The archive is alleged to have been sourced from Pfc. Bradley Manning, the same US army intelligence analyst who is believed to have also leaked a smaller cache of 90,000 logs chronicling incidents in the Afghan war. According to the Guardian’s early analysis, the new logs detail how:

• US authorities failed to investigate hundreds of reports of abuse, torture, rape and even murder by Iraqi police and soldiers whose conduct appears to be systematic and normally unpunished.

• A US helicopter gunship involved in a notorious Baghdad incident had previously killed Iraqi insurgents after they tried to surrender.

• More than 15,000 civilians died in previously unknown incidents. US and UK officials have insisted that no official record of civilian casualties exists but the logs record 66,081 non-combatant deaths out of a total of 109,000 fatalities.

Guardian’s full coverage here, with an infographic mapping every death here.

As of 1:46pm PT, Al Jazeera’s coverage is live online and on-air. Here is their inforgraphic/data-mapping effort. A statement regarding redactions ends with an indication of which other news orgs were granted early access by Assange: “But working alongside the New York Times, The Guardian, Der Spiegel, and the UK’s Channel 4 TV, Al Jazeera is clear that releasing the Iraq files – despite their secret nature – is vital to the public interest.”

In a tweet posted around 145pm PT today, @wikileaks (presumably Julian Assange) wrote, “Al Jazeera have broken our embargo by 30 minutes. We release everyone from their Iraq War Logs embargoes.”

So, which other news organizations had embargoed access to the documents? Again, from @wikileaks: “TBIJ, IBC, Guardian, Spiegel, NYT, Le Monde, Al Jazeera, Chan4, SVT, CNN, BBC and more in the next few hours. We maximise impact.”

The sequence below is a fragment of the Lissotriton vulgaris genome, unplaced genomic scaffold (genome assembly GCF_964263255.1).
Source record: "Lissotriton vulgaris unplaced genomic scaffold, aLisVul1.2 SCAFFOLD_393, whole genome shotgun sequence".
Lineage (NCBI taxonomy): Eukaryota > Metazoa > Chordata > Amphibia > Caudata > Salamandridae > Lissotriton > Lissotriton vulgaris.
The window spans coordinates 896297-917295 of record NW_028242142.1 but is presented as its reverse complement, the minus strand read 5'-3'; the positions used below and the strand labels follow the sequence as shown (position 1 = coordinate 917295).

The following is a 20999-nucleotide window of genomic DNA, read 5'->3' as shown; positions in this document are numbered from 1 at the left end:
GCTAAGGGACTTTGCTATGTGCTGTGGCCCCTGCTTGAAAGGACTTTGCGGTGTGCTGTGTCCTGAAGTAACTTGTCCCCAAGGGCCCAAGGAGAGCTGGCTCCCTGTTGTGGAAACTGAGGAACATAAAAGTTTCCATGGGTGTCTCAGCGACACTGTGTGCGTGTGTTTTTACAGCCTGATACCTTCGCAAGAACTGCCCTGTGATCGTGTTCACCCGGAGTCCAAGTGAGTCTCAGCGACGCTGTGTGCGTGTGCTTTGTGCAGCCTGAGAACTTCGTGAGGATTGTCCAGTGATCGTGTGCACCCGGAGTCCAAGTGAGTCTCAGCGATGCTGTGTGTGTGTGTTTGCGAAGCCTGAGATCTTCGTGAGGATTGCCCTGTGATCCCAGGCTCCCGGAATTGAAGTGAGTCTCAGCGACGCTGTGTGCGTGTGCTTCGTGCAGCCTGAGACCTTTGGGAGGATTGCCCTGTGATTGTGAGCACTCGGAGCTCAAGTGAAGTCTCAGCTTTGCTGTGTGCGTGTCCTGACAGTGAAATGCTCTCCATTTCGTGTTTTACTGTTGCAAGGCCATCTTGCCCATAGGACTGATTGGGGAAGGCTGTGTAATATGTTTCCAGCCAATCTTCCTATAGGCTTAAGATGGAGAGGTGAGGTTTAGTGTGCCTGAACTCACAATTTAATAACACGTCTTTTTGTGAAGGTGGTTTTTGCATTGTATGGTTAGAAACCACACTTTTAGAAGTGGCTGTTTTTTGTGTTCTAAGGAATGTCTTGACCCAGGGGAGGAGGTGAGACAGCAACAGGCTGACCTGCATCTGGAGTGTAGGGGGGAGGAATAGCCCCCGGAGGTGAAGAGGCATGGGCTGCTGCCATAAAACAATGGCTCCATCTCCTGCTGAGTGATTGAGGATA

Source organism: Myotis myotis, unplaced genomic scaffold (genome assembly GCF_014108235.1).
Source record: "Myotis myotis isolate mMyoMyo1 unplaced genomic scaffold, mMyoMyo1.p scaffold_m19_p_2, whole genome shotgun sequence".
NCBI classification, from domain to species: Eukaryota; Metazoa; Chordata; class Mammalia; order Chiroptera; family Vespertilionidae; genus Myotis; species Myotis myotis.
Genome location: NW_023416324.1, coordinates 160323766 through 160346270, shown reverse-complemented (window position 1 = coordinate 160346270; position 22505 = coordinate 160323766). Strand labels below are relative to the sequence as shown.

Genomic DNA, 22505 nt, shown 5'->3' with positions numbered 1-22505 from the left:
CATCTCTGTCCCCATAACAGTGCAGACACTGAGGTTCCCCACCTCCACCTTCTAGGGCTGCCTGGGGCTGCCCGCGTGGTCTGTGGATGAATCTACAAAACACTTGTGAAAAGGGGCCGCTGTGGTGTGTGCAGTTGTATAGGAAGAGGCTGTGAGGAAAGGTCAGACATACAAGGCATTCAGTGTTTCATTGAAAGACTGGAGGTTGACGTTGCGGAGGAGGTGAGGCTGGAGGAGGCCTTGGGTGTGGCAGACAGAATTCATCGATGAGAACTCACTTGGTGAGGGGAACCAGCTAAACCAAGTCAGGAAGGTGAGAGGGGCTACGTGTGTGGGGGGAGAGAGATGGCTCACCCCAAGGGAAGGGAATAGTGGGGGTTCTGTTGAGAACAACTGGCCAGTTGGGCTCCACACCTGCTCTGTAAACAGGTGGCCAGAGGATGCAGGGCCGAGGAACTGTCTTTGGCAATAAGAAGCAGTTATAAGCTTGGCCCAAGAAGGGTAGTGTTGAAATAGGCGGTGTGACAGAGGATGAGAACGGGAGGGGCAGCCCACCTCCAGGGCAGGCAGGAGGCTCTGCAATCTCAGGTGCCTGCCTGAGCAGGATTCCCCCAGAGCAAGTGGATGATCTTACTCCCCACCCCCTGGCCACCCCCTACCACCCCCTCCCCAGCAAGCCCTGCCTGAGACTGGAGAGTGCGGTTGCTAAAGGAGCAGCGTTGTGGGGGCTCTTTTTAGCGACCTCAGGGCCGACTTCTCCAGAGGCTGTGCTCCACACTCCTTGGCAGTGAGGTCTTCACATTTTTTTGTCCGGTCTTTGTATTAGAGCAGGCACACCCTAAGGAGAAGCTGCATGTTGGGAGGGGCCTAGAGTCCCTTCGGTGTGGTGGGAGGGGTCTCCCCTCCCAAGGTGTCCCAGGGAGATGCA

Update, 2:05pm PT: The New York Times coverage is now live in multiple parts. An A-1 placement story is due in Saturday’s paper edition, and a profile of Assange is due out over the weekend as well. From the NYT overview:

A close analysis of the 391,832 documents helps illuminate several important aspects of this war:¶ The deaths of Iraqi civilians — at the hands mainly of other Iraqis, but also of the American military — appear to be greater than the numbers made public by the United States during the Bush administration.

¶ While the abuse of Iraqi prisoners by Americans, particularly at the Abu Ghraib prison, shocked the American public and much of the world, the documents paint an even more lurid picture of abuse by America’s Iraqi allies — a brutality from which the Americans at times averted their eyes.

¶ Iran’s military, more than has been generally understood, intervened aggressively in support of Shiite combatants, offering weapons, training and sanctuary and in a few instances directly engaging American troops.

¶ The war in Iraq spawned a reliance on private contractors on a scale not well recognized at the time and previously unknown in American wars. The documents describe an outsourcing of combat and other duties once performed by soldiers that grew and spread to Afghanistan to the point that there are more contractors there than soldiers. [An article on this topic is scheduled to appear in The New York Times on Sunday.]

Update, 2:08pm PT: Le Monde‘s infographic and full coverage is now live.

Update, 215pm PT: Swedish television network SVT’s data visualization effort goes live.

Update, 220pm PT: The “Bureau of Investigative Journalism”, aka iraqwarlogs.com, goes live with their treatment. Is this just an alternate url maintained by Wikileaks? Unclear.

Update, 230pm PT: BBC items are going up now. Blog coverage at the BBC about Pentagon reaction here. And Der Spiegel‘s infographic package is now up, here. Notably, nothing of substance is up yet at CNN, Fox News, Washington Post, or Wired; all were presumably left out of early access by Wikileaks.

Update, 3:10pm PT: In a press release pre-dated for tomorrow, Amnesty International demands that the US investigate how much military commanders knew of torture documented in the leaked secret documents.

Update, 3:17pm PT: CNN publishes an “exclusive interview” with Assange, in which the Wikileaks founder says the leaks contain “compelling evidence of war crimes” committed by U.S.-led coalition and Iraqi government forces.

Update, 414pm PT: Wired News analysis is here.